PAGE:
Public school students in Louisiana will see the motto “In God We Trust” when they return to class this year.
A bill signed into law by Governor John Bel Edwards in May 2018 will require the state’s public schools to display the motto “in each building it uses and in each school under its jurisdiction” by the 2019-2020 school year.
The law, first introduced in March 2018 as Senate Bill 224 by Democratic State Senator Regina Ashford Barrow, said that the way the motto was displayed would be “determined by each governing authority” but needed to be at least a paper sign.
The law also included a requirement that students be educated about the U.S. flag and “patriotic customs” by fifth grade, as part of their social studies curriculum. Instruction about “In God We Trust” would be included with the patriotic customs.
“This is our national motto. It’s also on our currency. So I think it’s really important that we ensure that young people understand the patriotic history of our country and how it was founded and its purpose,” Barrow said while discussing the bill in the Louisiana Senate chamber in April of 2018.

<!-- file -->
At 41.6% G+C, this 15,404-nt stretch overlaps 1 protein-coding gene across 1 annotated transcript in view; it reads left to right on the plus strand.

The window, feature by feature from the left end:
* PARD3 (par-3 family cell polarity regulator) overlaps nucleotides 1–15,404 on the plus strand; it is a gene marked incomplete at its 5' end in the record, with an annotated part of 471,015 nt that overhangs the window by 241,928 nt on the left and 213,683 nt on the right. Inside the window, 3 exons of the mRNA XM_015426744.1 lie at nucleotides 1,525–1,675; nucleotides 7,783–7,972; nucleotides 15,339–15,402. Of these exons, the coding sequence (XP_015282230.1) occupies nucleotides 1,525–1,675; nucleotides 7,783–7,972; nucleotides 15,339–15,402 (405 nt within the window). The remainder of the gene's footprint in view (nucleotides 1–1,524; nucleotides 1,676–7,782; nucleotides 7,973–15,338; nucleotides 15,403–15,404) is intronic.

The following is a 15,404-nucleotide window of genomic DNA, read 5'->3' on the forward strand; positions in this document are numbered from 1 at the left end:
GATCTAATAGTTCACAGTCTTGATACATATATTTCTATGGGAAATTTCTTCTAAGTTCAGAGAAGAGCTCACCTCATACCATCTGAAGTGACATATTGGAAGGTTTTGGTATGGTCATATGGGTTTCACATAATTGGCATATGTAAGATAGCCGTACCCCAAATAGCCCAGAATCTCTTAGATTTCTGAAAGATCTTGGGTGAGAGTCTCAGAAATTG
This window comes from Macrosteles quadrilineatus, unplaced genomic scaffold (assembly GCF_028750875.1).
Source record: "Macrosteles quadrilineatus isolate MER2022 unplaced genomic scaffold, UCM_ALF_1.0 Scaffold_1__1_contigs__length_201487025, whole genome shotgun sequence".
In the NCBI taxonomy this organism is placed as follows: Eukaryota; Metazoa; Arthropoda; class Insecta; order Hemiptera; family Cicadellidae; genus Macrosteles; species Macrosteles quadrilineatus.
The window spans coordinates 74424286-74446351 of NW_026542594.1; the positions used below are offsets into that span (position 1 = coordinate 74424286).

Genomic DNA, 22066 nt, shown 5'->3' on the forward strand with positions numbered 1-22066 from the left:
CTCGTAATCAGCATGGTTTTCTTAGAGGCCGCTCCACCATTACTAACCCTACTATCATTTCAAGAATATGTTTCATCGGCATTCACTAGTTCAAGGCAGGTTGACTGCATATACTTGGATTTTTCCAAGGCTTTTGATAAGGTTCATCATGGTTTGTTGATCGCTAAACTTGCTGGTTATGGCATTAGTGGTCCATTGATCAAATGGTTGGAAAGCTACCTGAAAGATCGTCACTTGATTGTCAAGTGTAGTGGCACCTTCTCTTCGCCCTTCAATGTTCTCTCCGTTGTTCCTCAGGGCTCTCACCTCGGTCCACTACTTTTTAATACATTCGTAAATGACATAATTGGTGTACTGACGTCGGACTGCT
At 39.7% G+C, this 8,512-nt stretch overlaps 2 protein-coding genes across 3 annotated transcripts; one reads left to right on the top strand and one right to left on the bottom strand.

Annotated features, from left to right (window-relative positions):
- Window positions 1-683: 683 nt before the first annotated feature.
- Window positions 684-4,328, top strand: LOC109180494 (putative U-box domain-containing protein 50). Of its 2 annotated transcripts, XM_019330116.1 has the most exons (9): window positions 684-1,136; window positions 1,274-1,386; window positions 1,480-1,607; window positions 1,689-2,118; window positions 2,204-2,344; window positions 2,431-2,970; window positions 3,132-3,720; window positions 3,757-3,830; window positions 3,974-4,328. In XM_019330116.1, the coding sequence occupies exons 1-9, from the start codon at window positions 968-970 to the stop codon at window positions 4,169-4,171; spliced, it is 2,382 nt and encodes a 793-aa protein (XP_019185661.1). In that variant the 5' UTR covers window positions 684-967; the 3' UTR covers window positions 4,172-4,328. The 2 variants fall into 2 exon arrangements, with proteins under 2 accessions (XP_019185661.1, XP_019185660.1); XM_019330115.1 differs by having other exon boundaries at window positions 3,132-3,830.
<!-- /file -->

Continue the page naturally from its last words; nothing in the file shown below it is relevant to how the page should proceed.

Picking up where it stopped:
Passage of the bill was approved by a 33-0 vote in the Senate, and a 93-0 vote in the House before it was signed by the governor.
Louisiana is not the only state where public schools will be required to display the motto this year.
Public school students in South Dakota will also see the motto in their schools after a bill signed by the state’s governor, Kristi Noem, took effect in July.
Kentucky will also require public elementary and secondary schools to display the motto “in a prominent location in the school,” according to a bill signed into law by Gov. Matt Bevin in March.
The motto was first placed on U.S. coins “largely because of the increased religious sentiment existing during the Civil War,” and appeared for the first time on the 1864 two-cent coin, according to the U.S. Department of the Treasury. A law passed in July 1956 declared “In God We Trust” the national motto of the U.S.
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